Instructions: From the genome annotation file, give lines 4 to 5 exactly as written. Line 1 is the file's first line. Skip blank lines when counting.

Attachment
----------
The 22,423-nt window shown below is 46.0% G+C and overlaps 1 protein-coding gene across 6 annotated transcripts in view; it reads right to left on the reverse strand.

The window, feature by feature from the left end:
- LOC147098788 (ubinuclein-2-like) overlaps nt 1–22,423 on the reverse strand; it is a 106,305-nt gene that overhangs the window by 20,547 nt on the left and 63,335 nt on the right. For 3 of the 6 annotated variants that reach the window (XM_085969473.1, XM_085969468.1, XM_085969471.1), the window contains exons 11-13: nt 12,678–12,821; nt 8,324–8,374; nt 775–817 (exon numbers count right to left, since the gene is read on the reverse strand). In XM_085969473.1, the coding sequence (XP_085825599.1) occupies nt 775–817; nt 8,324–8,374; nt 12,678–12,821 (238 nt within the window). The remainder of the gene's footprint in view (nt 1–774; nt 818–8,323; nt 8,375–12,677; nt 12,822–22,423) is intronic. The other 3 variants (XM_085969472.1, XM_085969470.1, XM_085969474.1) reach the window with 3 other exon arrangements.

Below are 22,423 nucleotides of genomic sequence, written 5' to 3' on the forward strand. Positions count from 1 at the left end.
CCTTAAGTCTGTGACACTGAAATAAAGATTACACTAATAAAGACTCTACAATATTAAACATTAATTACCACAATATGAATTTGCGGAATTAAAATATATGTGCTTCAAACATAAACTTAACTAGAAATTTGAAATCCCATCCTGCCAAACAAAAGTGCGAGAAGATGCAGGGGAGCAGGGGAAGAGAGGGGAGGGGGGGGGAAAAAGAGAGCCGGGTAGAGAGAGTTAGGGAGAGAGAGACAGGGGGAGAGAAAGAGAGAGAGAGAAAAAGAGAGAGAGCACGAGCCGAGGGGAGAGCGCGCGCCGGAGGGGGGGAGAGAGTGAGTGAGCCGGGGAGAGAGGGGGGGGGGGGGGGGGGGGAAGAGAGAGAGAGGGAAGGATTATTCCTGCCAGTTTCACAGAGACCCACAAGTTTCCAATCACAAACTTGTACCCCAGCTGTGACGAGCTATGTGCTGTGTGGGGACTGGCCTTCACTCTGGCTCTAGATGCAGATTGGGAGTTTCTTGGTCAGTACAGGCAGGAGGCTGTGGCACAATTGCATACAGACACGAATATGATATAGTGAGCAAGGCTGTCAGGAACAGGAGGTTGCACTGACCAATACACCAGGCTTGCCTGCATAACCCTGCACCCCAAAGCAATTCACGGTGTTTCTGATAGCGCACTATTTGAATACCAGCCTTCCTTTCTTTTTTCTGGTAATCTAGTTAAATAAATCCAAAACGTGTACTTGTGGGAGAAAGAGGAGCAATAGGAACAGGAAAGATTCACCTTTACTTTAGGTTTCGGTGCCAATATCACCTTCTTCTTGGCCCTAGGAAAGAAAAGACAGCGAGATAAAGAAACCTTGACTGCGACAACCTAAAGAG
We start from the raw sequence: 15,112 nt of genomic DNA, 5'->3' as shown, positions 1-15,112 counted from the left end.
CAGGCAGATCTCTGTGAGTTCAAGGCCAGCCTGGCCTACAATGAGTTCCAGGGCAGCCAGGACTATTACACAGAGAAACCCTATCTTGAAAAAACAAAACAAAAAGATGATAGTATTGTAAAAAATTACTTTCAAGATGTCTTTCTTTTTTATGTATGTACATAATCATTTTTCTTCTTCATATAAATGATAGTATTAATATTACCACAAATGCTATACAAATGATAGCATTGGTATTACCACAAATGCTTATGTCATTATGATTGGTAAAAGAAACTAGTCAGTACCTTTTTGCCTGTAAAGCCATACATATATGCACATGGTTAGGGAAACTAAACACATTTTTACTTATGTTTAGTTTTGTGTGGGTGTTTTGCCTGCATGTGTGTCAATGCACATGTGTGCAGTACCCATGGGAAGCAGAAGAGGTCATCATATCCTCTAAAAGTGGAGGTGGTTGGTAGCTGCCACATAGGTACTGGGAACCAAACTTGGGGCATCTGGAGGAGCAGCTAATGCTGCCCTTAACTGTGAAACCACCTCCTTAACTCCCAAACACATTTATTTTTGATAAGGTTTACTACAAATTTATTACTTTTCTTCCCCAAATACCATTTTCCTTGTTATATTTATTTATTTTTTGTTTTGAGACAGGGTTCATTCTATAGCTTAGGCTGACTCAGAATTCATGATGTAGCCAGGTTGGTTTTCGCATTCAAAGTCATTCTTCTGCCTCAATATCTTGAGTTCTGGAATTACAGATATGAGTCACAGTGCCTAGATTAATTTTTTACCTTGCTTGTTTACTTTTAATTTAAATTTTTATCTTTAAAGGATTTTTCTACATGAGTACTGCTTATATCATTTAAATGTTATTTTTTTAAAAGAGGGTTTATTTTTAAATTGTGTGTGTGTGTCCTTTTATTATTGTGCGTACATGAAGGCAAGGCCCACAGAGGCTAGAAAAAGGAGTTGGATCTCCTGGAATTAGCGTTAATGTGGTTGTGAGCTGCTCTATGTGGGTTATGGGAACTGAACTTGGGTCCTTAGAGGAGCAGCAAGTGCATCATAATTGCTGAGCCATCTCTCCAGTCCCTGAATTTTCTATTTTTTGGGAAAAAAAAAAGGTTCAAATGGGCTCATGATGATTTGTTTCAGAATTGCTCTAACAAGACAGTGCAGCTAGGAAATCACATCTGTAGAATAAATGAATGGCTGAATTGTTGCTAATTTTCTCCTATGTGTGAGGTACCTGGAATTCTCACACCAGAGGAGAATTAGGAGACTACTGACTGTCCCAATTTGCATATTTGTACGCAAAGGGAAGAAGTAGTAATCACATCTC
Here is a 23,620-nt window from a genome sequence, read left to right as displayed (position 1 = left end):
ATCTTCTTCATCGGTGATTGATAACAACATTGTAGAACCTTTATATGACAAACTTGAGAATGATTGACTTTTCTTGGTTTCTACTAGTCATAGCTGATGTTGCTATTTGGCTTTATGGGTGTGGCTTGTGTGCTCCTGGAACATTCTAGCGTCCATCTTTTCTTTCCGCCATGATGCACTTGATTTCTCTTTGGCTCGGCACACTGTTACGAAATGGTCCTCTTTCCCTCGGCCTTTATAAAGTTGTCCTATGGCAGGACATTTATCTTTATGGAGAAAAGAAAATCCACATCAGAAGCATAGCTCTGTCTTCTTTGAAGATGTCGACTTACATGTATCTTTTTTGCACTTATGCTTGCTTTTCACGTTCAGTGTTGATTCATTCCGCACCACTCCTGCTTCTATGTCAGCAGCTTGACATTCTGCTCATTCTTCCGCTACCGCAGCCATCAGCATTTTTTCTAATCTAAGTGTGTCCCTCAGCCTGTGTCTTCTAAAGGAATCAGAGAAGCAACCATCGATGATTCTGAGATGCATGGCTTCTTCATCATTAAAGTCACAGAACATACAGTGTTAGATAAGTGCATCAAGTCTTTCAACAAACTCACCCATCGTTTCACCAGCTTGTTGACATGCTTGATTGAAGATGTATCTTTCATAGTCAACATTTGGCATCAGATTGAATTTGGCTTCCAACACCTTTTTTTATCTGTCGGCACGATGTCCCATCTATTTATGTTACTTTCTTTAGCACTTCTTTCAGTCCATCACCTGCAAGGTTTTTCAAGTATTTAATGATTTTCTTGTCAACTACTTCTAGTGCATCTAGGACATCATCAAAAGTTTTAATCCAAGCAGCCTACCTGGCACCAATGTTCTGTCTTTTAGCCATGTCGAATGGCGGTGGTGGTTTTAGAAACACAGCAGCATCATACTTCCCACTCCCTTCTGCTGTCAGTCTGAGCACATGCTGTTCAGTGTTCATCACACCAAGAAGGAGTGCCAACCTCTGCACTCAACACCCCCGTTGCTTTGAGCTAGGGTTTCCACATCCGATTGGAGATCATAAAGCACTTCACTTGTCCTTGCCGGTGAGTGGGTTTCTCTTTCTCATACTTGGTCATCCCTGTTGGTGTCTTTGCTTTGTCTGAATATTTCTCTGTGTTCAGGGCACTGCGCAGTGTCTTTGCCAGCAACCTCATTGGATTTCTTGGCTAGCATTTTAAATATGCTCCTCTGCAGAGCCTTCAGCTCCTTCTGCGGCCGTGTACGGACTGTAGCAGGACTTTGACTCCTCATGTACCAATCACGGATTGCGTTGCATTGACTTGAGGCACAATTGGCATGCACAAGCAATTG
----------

Below are 22,423 nucleotides of genomic sequence, written 5' to 3' on the forward strand. Positions count from 1 at the left end.
CCTTAAGTCTGTGACACTGAAATAAAGATTACACTAATAAAGACTCTACAATATTAAACATTAATTACCACAATATGAATTTGCGGAATTAAAATATATGTGCTTCAAACATAAACTTAACTAGAAATTTGAAATCCCATCCTGCCAAACAAAAGTGCGAGAAGATGCAGGGGAGCAGGGGAAGAGAGGGGAGGGGGGGGGAAAAAGAGAGCCGGGTAGAGAGAGTTAGGGAGAGAGAGACAGGGGGAGAGAAAGAGAGAGAGAGAAAAAGAGAGAGAGCACGAGCCGAGGGGAGAGCGCGCGCCGGAGGGGGGGAGAGAGTGAGTGAGCCGGGGAGAGAGGGGGGGGGGGGGGGGGGGGAAGAGAGAGAGAGGGAAGGATTATTCCTGCCAGTTTCACAGAGACCCACAAGTTTCCAATCACAAACTTGTACCCCAGCTGTGACGAGCTATGTGCTGTGTGGGGACTGGCCTTCACTCTGGCTCTAGATGCAGATTGGGAGTTTCTTGGTCAGTACAGGCAGGAGGCTGTGGCACAATTGCATACAGACACGAATATGATATAGTGAGCAAGGCTGTCAGGAACAGGAGGTTGCACTGACCAATACACCAGGCTTGCCTGCATAACCCTGCACCCCAAAGCAATTCACGGTGTTTCTGATAGCGCACTATTTGAATACCAGCCTTCCTTTCTTTTTTCTGGTAATCTAGTTAAATAAATCCAAAACGTGTACTTGTGGGAGAAAGAGGAGCAATAGGAACAGGAAAGATTCACCTTTACTTTAGGTTTCGGTGCCAATATCACCTTCTTCTTGGCCCTAGGAAAGAAAAGACAGCGAGATAAAGAAACCTTGACTGCGACAACCTAAAGAG